More than anything, Fences. I thought it was really good, but I saw a preview, before they officially opened, and my one concern was that the lead [Fred Harris Jr.] was not intense enough. There was never this fear that he was actually going to strike his son – that he was abusive. But I heard from people who saw the show after it opened that he ramped it up and really brought it, and they did fear him. And I thought that was fantastic, because that was the one thing, for me, that would’ve taken the show into “phenomenal” territory.

With Moon Over Buffalo, I don’t really like camp, but there was something about that show that got me. I think it was because the cast was playing actors, and so it was kind of self-deprecating – actors making fun of themselves by overplaying themselves. I thought the performances were really good in that one.

Stephen Baldridge, Paul Workman, and Diane Greenwood in the Playcrafters Barn Theatre's Moon Over BuffaloWell, you had Maggie Woolley, and Paul Workman, and James Bleecker, and Pat and Patti Flaherty ... .

And you had Diane Greenwood, who was perfect for that. That was the best role I’ve ever seen her in. I was just taken by her, and the male lead [Stephen Baldridge] was excellent. Yeah, that whole cast, I thought, really played that one well. So the camp was ... palatable. (Laughs.)

And I liked The O’Conner Girls. That was a good example of a nice ensemble cast. I got a sense that these women who were playing family had really good relationships off-stage, and brought it on-stage, and it really worked well for that show.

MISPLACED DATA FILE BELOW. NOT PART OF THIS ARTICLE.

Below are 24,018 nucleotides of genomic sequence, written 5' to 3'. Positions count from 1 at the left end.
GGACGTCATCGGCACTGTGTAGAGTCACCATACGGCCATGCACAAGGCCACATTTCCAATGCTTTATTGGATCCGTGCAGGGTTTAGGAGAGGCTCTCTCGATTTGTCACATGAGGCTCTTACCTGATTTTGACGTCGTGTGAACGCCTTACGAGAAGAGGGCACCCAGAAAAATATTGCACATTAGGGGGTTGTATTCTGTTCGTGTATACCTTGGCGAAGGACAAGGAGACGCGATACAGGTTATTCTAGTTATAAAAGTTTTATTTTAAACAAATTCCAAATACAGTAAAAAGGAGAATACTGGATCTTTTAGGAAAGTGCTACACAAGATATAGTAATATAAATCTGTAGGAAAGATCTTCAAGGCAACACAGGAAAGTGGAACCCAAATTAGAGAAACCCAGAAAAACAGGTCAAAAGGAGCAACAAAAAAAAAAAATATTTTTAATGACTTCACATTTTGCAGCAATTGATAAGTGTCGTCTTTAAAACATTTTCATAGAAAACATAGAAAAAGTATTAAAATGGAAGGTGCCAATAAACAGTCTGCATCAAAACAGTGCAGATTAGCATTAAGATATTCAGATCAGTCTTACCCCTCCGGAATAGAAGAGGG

On that subject, tell me a little bit about having to review friends when they’re in shows. Is that awkward for you? For instance, if they’re good, do you find yourself inclined to over-praise, and if they’re not, do you want to temper your disappointment?

Well, I’m fortunate that all of my theatre friends who I know outside of theatre are actually good. (Laughs.) What is awkward, though, is having made friends from reviewing people and running into them at the theatre, and then giving a bad review.

You know, no one’s perfect. I’ve written bad reviews – by which I mean I’ve written reviews that aren’t as well-written as others. Nobody’s ever on their game all the time. So there are some times that an actor is going to have a performance that’s a little off, and I sometimes worry about a bad review impacting a relationship. That an actor is gonna think that I don’t like them anymore because of one bad review.

And so far, I don’t think that’s happened. At least not with anyone that matters. (Laughs.) And I’m not aware that I’ve allowed friendship to alter the way I’ve written about someone. Maybe it has, but I’m not aware of that, and I don’t want to let it.